Two key moments in Troy Michael’s life led him to have an unrelenting passion for music. The first was the moment he saw “Kiss Meets the Phantom of the Park” around Halloween 1978. The second was when a young Troy was diagnosed with severe asthma, which caused his childhood to become radically different.
As the years went on, Troy’s health worsened; he needed a kidney transplant at age 15. Seeking solace, he immersed himself in music. In fact, he candidly remembers watching countless hours of MTV (when MTV was actually cool) and waiting anxiously for the latest issues of Rolling Stone, Spin, Metal Edge, Hit Parade, and Kerrang to hit the shelves. Troy even took up guitar in the sixth grade after seeing Def Leopard’s “Photograph” video on MTV. Needless to say, music has shaped Troy’s life.
With dreams of becoming the next guitar god, like his idol George Lynch of Dokken, Troy hung out at the local indie CD store, and soon it became his second home. He would constantly ask for a job, and after 10 years of persistence, he scored a weekend gig selling music. Following that, Troy moved on to working weekdays at a local “mall chain store,” where he would eventually become the assistant manager. Even when the music industry started to change, and locally-owned stores went the way of the dinosaurs, Troy still managed to find another job at an indie CD store on the University of Illinois campus. It was at this time that he also started to indulge his passion for writing.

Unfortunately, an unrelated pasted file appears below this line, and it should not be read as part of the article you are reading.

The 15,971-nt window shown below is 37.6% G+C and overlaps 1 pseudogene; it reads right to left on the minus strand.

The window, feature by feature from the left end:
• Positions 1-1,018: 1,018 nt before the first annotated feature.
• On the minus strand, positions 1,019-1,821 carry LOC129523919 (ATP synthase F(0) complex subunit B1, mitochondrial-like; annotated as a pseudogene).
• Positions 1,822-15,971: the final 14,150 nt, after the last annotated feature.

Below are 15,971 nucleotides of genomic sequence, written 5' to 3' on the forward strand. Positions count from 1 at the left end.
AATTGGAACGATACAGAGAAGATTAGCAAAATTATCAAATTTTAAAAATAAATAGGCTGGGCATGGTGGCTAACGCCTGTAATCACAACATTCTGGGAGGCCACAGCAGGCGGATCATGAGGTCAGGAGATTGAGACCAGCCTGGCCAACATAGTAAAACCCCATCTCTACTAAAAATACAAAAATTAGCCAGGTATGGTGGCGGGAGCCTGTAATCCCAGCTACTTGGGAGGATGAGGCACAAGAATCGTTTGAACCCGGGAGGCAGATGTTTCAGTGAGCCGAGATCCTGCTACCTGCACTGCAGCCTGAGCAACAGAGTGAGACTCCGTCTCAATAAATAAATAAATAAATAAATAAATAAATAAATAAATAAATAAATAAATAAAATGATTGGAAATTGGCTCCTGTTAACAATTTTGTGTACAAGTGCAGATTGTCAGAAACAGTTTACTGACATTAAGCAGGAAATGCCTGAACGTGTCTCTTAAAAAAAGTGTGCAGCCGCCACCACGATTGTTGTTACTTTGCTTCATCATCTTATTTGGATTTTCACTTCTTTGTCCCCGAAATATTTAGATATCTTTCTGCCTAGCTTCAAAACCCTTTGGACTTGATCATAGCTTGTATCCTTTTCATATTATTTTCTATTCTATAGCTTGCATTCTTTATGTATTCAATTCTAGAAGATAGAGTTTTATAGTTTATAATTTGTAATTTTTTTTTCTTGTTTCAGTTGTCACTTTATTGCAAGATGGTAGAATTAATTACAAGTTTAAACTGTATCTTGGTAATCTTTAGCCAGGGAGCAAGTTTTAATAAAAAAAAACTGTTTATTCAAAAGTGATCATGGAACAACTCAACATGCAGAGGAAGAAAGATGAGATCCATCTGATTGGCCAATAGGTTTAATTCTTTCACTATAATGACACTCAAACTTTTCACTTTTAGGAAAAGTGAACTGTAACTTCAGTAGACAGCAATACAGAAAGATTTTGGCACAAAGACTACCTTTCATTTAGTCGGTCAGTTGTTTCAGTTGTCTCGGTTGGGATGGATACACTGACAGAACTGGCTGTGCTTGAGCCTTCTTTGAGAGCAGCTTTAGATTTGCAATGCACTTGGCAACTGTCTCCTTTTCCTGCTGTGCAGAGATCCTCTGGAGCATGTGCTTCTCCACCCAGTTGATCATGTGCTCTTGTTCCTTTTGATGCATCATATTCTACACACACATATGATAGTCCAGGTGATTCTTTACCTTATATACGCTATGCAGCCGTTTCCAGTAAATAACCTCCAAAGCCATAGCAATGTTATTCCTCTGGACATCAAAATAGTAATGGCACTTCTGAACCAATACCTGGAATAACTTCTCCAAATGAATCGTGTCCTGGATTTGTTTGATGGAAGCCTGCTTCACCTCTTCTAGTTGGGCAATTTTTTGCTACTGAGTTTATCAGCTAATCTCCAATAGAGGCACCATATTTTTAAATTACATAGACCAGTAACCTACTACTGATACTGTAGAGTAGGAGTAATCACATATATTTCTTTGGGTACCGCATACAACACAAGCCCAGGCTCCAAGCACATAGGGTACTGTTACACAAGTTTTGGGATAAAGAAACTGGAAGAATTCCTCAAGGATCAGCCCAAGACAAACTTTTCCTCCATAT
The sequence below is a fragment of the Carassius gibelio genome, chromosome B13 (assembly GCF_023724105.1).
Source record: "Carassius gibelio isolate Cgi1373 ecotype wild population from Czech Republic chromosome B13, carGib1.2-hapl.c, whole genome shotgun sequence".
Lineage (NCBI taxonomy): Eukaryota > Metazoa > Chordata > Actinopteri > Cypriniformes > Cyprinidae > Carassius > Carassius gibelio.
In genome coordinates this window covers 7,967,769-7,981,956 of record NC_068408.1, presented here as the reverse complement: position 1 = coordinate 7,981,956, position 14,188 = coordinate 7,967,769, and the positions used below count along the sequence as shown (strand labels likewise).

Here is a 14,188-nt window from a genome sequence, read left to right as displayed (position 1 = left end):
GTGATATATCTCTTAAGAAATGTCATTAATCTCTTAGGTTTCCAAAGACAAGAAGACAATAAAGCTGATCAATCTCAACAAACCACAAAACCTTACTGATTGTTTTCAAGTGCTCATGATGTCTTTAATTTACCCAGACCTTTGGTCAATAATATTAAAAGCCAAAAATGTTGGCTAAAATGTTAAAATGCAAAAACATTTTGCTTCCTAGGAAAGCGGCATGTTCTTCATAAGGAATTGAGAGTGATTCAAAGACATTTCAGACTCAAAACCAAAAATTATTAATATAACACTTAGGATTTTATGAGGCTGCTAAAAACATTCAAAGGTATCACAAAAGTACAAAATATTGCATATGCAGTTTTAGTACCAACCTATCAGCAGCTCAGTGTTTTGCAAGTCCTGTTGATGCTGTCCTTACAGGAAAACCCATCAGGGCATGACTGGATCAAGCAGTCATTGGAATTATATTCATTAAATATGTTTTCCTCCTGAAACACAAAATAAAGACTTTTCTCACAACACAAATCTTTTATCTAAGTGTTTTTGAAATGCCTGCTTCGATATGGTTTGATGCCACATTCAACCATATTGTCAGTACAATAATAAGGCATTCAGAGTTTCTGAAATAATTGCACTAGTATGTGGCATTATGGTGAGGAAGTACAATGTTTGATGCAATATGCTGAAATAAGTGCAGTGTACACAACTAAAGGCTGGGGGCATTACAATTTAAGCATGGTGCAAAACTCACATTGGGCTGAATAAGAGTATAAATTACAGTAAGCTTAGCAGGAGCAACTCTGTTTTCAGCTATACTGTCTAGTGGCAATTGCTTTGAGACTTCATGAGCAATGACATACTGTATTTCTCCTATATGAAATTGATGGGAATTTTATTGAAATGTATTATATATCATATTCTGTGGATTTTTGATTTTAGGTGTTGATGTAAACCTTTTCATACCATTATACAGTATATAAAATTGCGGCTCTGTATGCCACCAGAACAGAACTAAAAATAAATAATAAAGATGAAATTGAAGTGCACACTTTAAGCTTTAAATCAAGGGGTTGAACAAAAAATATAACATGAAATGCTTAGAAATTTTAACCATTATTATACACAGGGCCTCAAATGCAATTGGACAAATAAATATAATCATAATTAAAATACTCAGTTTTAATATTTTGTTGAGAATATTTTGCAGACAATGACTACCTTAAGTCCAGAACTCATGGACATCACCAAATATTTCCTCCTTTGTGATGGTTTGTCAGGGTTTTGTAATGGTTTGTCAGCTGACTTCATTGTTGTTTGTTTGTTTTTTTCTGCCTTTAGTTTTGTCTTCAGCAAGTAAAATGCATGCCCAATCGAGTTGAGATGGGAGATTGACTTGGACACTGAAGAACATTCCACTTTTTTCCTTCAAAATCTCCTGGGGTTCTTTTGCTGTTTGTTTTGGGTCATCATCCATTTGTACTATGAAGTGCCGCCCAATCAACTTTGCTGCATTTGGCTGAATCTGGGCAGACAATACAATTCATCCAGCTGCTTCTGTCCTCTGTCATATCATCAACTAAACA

A late bloomer, Troy’s career didn’t really take off until he hit 30. Fed up with what editors told him he could and couldn’t write about, Troy decided to start his own publication, which not only covered bigger name artists but also catered to fledging indie bands that needed to get their names out there.
Around the same time, Troy’s vision started to fail due to a rare retina condition, and he was diagnosed as a diabetic. But he kept pushing forward to live his dream of working in the music industry.
Innocent Words Magazine, Troy’s baby, was launched in February of 2002, celebrated its 10th anniversary in 2012, and published its 100th issue in September of 2015. Having moved from a print to an online-only publication, Innocent Words continues to thrive to this day, and Troy still has the same passion for music he did back in 1978.
Now, Troy Michael is charting new territory as an author in his debut memoir “Music—The Common Healer.” The book chronicles Troy’s journey through the music industry from selling music to writing about it and publishing a magazine, all while trying to take care of his health. He has interviewed more than 300 artists during his time as publisher and writer at Innocent Words, including some of the biggest names in music (Billy Gibbons of ZZ Top, Stone Gossard of Pearl Jam, Phil Collen of Def Leppard, Nancy Wilson of Heart, Steve Vai, and Butch Vig, to name a few), and he has survived as an independent publisher in an industry that has gone through major changes since Innocent Words’ inception.
“Music – The Common Healer” also captures Troy’s survival spirit as he has battled asthma, a kidney transplant, become legally blind, and fights to overcome diabetes. Troy has stared death in the face on more than one occasion, and as he has fought these life-altering health issues, he has had one common thread to keep him moving forward—music.
It is safe to say that music has saved Troy’s life on more than one occasion, and it is all here in his touching, passionate, funny, and at times, heartbreaking, memoir.
The goal for this book is simple – help people who are overcoming adversity and let them know that they are not alone, and that music can help you get through the tough times.